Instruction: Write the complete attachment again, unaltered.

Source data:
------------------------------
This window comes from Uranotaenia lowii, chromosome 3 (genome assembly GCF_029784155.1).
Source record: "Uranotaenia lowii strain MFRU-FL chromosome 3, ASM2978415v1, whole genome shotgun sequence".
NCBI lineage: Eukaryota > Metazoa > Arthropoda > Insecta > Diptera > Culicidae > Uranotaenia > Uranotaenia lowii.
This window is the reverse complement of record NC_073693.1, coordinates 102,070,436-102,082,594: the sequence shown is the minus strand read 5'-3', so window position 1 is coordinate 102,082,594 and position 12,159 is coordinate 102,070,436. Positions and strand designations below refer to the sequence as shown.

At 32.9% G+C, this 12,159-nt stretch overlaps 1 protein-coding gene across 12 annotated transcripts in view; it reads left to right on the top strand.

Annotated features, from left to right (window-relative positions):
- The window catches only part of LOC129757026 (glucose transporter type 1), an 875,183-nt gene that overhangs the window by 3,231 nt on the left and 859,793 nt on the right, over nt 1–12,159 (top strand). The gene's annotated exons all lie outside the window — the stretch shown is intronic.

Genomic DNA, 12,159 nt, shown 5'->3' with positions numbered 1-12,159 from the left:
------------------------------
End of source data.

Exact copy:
This window comes from Uranotaenia lowii, chromosome 3 (genome assembly GCF_029784155.1).
Source record: "Uranotaenia lowii strain MFRU-FL chromosome 3, ASM2978415v1, whole genome shotgun sequence".
NCBI lineage: Eukaryota > Metazoa > Arthropoda > Insecta > Diptera > Culicidae > Uranotaenia > Uranotaenia lowii.
This window is the reverse complement of record NC_073693.1, coordinates 102,070,436-102,082,594: the sequence shown is the minus strand read 5'-3', so window position 1 is coordinate 102,082,594 and position 12,159 is coordinate 102,070,436. Positions and strand designations below refer to the sequence as shown.

At 32.9% G+C, this 12,159-nt stretch overlaps 1 protein-coding gene across 12 annotated transcripts in view; it reads left to right on the top strand.

Annotated features, from left to right (window-relative positions):
- The window catches only part of LOC129757026 (glucose transporter type 1), an 875,183-nt gene that overhangs the window by 3,231 nt on the left and 859,793 nt on the right, over nt 1–12,159 (top strand). The gene's annotated exons all lie outside the window — the stretch shown is intronic.

Genomic DNA, 12,159 nt, shown 5'->3' with positions numbered 1-12,159 from the left: